Saturday, April 26, 2014

Framing the Guilty, Framing the Innocent

There is an all-too-common practice in our justice system known as Framing the Guilty. A police officer (or crime lab supervisor or medical examiner or district attorney) is convinced of a suspect's guilt but fears the bastard will walk free. The police officer (or other administrator of justice) will therefore bury exculpatory evidence, manufacture or plant inculpatory evidence, coerce a false confession, or provide favorable treatment to a third party in exchange for false testimony.

Since the dirtbag being framed is guilty, no harm is done.

A greater harm would be to allow the sleaze ball to walk free so that he could rob or rape or kill again.

It's okay because everyone does it.

No need to lose any sleep over it.


Sometimes, however, the police arrest the wrong person. They are loath to admit it, but sometimes they do arrest the wrong person. Sometimes, district attorneys convict innocent defendants. They never admit it, but sometimes district attorneys do convict innocent defendants. In those cases of actual innocence, Framing the Guilty becomes Framing the Innocent.

The classic movie frame up is more fiction than reality. A bad guy wants to deflect suspicion away from himself. A vengeful partner wants to extract revenge. A mob boss wants to eliminate competition. Those evil private citizens therefore manufacture a case against an unwitting foe. The police and district attorney fall for it. An innocent man is convicted through no wrong-doing whatsoever on the part of the State.

I repeat, the classic frame up is more fiction than reality. In the real world, nearly all the framing is done by the State. In those frames, the administrators of our justice system are the bad guys, the vengeful partners, the mob bosses. They serve at our pleasure. We must therefore bear our share of the blame.

I now take another break from my blogging sabbatical to write this series about the State of Texas framing its citizens for capital murder. I do so because Larry Swearingen, The Most Innocent Man on Death Row, has a critical hearing on 15 May. Larry Swearingen is one of those innocent people who has been framed for a crime he did not commit. The State and People of Texas still hope to execute him as soon as they can.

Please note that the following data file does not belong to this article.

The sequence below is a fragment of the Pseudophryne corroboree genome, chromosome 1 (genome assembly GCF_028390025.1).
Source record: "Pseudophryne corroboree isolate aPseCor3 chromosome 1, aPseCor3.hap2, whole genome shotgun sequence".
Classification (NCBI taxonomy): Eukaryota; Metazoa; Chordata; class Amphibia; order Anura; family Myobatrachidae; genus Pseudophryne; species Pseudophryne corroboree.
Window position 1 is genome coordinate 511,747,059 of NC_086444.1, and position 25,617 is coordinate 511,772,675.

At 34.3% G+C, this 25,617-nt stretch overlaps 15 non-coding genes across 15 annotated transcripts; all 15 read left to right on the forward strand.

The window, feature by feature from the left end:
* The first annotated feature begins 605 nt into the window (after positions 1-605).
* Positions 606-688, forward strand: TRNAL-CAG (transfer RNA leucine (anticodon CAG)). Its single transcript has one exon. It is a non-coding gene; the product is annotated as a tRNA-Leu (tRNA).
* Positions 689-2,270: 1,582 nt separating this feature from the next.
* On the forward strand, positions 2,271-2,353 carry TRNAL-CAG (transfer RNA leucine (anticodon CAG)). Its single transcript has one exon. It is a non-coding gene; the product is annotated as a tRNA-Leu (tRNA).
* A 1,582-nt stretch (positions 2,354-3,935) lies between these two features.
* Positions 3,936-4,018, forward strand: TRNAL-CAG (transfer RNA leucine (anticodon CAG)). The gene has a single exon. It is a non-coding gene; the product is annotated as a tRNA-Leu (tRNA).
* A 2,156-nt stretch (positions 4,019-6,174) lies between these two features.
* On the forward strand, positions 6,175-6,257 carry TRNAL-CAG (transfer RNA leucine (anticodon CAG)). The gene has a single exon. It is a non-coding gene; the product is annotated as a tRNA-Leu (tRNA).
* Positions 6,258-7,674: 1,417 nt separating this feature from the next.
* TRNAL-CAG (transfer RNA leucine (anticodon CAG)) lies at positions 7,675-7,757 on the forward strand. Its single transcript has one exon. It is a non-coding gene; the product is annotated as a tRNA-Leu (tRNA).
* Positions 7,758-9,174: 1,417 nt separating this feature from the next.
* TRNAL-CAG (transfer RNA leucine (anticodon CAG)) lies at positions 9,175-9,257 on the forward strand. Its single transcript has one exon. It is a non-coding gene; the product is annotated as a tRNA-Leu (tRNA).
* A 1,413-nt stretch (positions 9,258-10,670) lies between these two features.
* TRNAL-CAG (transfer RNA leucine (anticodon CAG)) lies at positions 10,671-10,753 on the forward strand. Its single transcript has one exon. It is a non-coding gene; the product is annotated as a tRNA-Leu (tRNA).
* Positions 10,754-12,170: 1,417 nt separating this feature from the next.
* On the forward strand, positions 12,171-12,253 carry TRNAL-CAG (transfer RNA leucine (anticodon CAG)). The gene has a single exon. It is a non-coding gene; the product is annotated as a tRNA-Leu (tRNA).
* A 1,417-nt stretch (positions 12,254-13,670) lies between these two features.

I will intersperse this disturbing series with posts about the framing of Larry Swearingen. I will also discuss other instances of Framing the Innocent.

One of those cases will be that of Preston Hughes III, the most thoroughly framed person ever executed in this country. It was my failed effort to save Hughes that led to my sudden and unannounced sabbatical from blogging. Before too long, I will publish my book revealing all of what I learned both before and after the execution. Here, in this series, I will give but a brief overview.

Another case in the series will be that of Cesar Fierro. Even the Texas Court of Criminal Appeals agreed that Fierro confessed to stop the police from physically torturing his parents. The TCCA agreed also that the police perjured themselves at his trial. The TCCA, however, ruled that the framing of Cesar Fierro was a harmless error, and they refused to grant a new trial. Cesar Fierro will not be executed, however, since he has gone undeniably insane while incarcerated on death row.

Another case in this series will be that of Robert Otis Coulson. The U.S. Court of Appeals for the Fifth Circuit found that the police had, in that case, planted an envelope on a desk. The court found also that the district attorney improperly used the envelope as evidence against Coulson. "We agree," the judges wrote in their opinion, "that the evidence regarding the location of the envelope was false. We also agree that this knowledge may be imputed from the police to the prosecution." The 5th Circuit then ruled that the framing of Coulson was a harmless error, and they refused to grant a new trial. Robert Otis Coulson was executed by the State and People of Texas on 25 June 2002.

Yet another case in this series will be that of Derrick Leon Jackson. Jackson was convicted of capital murder based on the work of the notorious HPD crime lab in general and the work of the notorious James Bolding in particular. The independent investigators hired to review the HPD crime lab saved their most scathing words for James Bolding. "We have identified three cases in which Mr. Bolding was involved in the wholly inappropriate and unethical alteration of bench notes reflecting the serology results obtained by either himself or another Crime Lab serologist. Each of these cases reflects a disturbing lack of integrity on the part of Mr. Bolding. … James R. Bolding appears to have committed scientific fraud and perjury." The investigators identified the Jackson case as one that needed to be reinvestigated. Derrick Leon Jackson was nonetheless executed by the State and People of Texas on July 20, 2010.

I write this series to inform the public, and the judges who serve the public, that the State and People of Texas have framed innocent defendants all too frequently, and that Larry Swearingen is one of those innocent defendants who has been framed.

For a status of the series and for ease of navigation, see the Table of Contents.